What is the course about?
Following our introduction to the early Romantics in term one, we now move to the next generation, beginning with the very different definitions of virtuosity as demonstrated by Liszt and Chopin. We will also consider the development of Italian opera prior to Verdi, and explore the growing interest in ‘old’ music which led to the Bach revival. As the course progresses, we will also touch on the burgeoning ‘War of the Romantics’, as composers sought to find new (and sometimes conflicting) directions for the symphony after Beethoven.
What will we cover?
- The piano compositions of Chopin and Liszt
- The development of Italian opera pre-Verdi
- The invention of ‘classical music’ and shifts in concert programming
- The symphonic innovations of Berlioz and Liszt
- Brahms and the ‘conservative’ symphonic approach.
What will I achieve?
By the end of this course you should be able to...
- Differentiate the virtuosic approaches of Liszt and Chopin
- Define the principal structures of Italian bel canto opera
- Explain the impact of composers increasingly looking backwards to historical models, both on compositional approach and concert programming
- Define the ‘War of the Romantics’
- Describe the different approaches to symphonic writing taken by Berlioz, Liszt and Brahms.
What level is the course and do I need any particular skills?
The course in intended to be accessible for anyone with an interest in western classical music. We will look at various scores and historical documents during this course but you do not need to read music notation to participate in these activities. All texts will be in English, or accompanied by an English translation. Musical scores are all available free online via IMSLP.
How will I be taught, and will there be any work outside the class?
Each class will involve a combination of spoken presentations from the tutor, recorded and live musical examples, and class discussion and activities. These will include tasks for pairs and small groups, whole-class discussions and individual activities. There will be some small tasks to complete between classes (usually brief reading and/or listening tasks), and all materials for these – such as video links and texts – will be made available online.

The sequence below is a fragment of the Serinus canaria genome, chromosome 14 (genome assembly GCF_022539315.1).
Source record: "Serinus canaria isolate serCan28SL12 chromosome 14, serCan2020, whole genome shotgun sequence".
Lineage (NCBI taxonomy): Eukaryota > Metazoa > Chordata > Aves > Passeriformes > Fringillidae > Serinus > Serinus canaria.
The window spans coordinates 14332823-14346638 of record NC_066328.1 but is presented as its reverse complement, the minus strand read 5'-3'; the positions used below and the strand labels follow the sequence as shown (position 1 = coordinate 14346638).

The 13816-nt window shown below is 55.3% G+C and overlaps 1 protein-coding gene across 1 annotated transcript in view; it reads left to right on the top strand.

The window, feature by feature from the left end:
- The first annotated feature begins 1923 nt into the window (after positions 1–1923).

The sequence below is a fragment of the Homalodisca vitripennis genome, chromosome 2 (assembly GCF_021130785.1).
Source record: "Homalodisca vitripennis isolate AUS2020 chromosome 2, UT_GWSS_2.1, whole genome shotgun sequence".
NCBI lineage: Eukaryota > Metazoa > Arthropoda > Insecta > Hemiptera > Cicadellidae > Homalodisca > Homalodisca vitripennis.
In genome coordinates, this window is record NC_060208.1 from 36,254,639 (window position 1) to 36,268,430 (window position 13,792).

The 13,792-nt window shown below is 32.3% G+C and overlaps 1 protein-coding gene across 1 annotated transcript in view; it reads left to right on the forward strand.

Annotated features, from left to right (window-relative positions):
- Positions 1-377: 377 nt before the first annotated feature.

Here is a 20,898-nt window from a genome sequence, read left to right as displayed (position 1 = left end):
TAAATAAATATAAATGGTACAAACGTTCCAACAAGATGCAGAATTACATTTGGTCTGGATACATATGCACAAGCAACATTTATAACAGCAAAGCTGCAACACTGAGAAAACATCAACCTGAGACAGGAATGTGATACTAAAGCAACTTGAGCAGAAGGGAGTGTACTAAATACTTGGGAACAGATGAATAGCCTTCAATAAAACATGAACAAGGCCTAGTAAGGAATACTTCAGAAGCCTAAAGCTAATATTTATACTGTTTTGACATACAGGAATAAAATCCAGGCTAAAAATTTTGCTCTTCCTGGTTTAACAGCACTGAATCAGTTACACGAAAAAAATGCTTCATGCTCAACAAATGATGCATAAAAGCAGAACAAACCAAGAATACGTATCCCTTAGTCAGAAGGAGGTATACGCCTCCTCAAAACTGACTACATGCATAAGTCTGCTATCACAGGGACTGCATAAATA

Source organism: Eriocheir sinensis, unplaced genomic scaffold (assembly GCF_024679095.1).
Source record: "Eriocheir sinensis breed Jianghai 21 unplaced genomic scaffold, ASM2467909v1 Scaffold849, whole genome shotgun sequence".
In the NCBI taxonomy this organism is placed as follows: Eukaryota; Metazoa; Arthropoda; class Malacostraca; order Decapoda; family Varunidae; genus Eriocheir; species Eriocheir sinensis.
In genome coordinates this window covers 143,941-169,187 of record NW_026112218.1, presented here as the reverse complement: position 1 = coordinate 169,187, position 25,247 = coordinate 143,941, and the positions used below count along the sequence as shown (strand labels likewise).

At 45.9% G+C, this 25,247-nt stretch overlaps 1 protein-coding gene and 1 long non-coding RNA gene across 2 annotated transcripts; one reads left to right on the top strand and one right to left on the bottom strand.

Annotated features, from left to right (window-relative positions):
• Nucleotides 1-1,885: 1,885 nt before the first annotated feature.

Are there any other costs? Is there anything I need to bring?
All classes, learning materials and online resources are included in the price. Those who wish to continue their learning outside the classes will be offered suggestions for further reading and listening, but this is not compulsory in order to complete the course.
You will need to bring paper and writing implements to take notes and participate fully in group activities. All presentation material and class handouts will also be made accessible in digital format.
When I've finished, what course can I do next?
We recommend: MD036C - The long 19th century III
To find out more about music appreciation classes and to read some of our recommendations, please see the blog post Music history and appreciation: the 2018/19 programme which lists our full programme of classes listed by term, and by day of the week. You may then click on each title to read the full course outline.
General information and advice on courses at City Lit is available from the Student Centre and Library on Monday to Friday from 12:00 – 19:00.
See the course guide for term dates and further details